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Stephen Chow • Xu Jiao
DIRECTOR: Stephen Chow

Xu Jiao and Stephen Chow THE CONCEPT:
Poor Ti (Chow) works at a construction site every day to make sure his son Dicky Chow (Xu Jiao) can attend an elite private school. Ti can’t afford to buy expensive toys, and while ‘shopping’ for a new toy in a junkyard, Ti finds a mysterious orb and brings it home, unaware that it is an alien…

U.S. RELEASE: March 7 2008, Nationwide • Rated: PG


STEPHEN CHOW on choosing a young actress, Xu Jiao, to play his son in the movie:
“Once we had a draft of the script for CJ7, we started looking all over China. We searched regular schools, martial arts schools, acting schools and schools with special talent programs in search of a strong actor to play the character of Dicky Chow. Ultimately, we auditioned almost 10,000 kids. At first I really didn’t think of Xu in terms of this role. I saw this little girl with long hair, and there was something a little strange that struck me. She was very quiet and it was only later that we started having her do specific tests where I started seeing that she was appropriate for the role of Dicky.”

“As a girl it wasn’t easy to play a rough and rambunctious boy. I was very sad when I had to cut off my long hair – I wasn’t prepared for that. When I first got the role, I think a lot of my friends really admired me and thought it was a great thing. They all congratulated me, none of them made fun of me.”

“The model for the alien CJ7 was my own dog. I had a dog I raised for many years. He was a Pekinese with big eyes and a flat face, very cute. The dog passed away but this dog was really the model that we kind of designed the alien after. He was the original inspiration.”

“There’s naturally a certain level of difficulty when you are approaching a different gender role, especially for someone like me that lacks experience in acting. This is my first feature film so there were definitely challenges. I think a lot of these challenges have to do with the very unique personality of boys and girls. Girls are typically more quiet and refined, whereas boys can be rowdy and coarse and a little rougher around the edges. But I also have my wild side and I can be very lively and curious about things, so I tried to tap into that side of my personality. As for the future, I really hope that I’ll have some opportunities to play girl roles next.”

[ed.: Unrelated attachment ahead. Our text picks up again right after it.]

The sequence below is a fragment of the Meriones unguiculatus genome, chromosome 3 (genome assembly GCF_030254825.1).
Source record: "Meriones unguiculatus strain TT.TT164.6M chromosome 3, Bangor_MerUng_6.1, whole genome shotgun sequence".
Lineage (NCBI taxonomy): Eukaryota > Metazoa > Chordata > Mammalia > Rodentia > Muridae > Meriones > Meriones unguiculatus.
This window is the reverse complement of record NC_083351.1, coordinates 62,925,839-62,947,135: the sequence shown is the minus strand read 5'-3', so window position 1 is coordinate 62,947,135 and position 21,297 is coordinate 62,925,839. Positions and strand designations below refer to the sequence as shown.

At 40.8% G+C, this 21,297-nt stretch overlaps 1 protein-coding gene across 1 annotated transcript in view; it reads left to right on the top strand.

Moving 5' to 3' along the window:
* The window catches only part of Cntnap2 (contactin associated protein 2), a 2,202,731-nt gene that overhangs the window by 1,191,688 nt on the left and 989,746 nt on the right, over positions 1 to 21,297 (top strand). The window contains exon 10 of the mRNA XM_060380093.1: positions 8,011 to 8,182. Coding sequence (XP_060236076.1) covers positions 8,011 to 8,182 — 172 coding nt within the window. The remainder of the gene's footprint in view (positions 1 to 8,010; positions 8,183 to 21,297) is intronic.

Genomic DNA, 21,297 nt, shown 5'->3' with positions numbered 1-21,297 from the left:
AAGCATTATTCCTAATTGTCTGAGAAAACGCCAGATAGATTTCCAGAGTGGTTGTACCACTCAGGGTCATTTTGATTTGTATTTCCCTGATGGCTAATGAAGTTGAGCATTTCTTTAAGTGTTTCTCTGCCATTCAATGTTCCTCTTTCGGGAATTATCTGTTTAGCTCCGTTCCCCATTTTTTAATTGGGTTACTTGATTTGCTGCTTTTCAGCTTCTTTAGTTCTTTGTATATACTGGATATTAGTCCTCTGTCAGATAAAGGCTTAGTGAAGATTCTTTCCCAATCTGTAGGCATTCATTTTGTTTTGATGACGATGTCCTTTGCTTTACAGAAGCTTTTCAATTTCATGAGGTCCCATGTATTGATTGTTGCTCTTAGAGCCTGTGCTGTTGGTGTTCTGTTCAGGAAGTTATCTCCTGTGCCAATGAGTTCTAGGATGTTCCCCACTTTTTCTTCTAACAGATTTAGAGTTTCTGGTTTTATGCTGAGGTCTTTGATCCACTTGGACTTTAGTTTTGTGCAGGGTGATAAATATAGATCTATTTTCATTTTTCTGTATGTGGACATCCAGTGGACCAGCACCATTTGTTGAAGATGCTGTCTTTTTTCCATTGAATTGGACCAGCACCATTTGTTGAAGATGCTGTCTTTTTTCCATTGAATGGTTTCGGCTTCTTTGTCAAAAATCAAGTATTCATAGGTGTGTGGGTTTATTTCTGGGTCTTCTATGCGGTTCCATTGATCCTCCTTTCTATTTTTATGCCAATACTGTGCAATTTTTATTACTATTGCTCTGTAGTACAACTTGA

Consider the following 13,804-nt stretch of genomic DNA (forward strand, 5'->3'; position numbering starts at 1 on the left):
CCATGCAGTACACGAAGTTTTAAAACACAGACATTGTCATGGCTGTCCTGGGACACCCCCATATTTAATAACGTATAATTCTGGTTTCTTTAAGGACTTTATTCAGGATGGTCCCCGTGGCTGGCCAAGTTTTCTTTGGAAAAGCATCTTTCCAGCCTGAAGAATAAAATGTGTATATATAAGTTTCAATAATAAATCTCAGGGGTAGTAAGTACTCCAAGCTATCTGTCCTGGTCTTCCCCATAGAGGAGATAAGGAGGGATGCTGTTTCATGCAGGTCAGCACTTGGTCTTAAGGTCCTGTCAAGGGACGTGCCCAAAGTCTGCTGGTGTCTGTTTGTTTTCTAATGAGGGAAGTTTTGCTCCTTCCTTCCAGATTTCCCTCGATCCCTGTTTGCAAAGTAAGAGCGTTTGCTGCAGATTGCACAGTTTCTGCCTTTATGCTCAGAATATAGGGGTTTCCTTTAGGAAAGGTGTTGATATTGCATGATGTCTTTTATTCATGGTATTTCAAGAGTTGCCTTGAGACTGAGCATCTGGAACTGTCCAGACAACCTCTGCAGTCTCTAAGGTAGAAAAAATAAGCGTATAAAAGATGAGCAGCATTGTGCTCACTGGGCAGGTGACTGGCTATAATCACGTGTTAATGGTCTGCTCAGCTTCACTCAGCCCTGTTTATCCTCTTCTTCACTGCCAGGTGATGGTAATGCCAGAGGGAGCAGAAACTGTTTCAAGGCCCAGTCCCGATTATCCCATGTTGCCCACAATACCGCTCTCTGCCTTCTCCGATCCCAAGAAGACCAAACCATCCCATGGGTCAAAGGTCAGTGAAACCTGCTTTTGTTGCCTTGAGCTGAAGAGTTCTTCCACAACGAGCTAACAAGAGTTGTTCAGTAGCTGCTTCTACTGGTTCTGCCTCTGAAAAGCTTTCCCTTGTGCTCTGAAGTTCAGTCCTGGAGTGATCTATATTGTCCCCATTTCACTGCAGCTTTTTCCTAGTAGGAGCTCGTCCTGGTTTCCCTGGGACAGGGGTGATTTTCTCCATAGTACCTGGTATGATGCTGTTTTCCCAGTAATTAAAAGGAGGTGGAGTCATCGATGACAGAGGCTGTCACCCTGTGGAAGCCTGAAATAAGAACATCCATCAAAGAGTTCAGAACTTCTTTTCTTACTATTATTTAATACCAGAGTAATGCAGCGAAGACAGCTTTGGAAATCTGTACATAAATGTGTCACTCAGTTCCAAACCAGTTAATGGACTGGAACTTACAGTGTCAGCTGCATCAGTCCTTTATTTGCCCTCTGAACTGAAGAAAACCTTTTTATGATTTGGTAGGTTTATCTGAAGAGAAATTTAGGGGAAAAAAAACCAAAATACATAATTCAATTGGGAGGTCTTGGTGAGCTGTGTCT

“The one thing you really need when you’re working with child actors is patience. You have to have the time to really spend with them working various things out because they do require more time than a professional actor who is very seasoned. That’s something that I think my previous experience as host of children’s show really helped. As for the CG and working with this invisible dog, that’s something that I also have experience with in Shaolin Soccer and King Fu Hustle, we had a lot of CG so that wasn’t really a big problem.”

“I learned a lot from Director Chow during the production. It was his determination and commitment to his work, as well as his sense of responsibility that most impressed me. I definitely want to continue to act and I am very grateful to Director Chow for giving me such a wonderful opportunity.”

CHOW on developing a sequel to his successful Kung Fu Hustle:
“A sequel is something that I have been considering for some time and it’s still on the table, but lately there’s been a kind of shift away from making it a literal sequel from the first movie and [making it] a new film in this series that will explore a new story, new ideas and that will give us more freedom.”

Written by Judy Sloane. Back to top

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Film Review, #694, April 2008 cover

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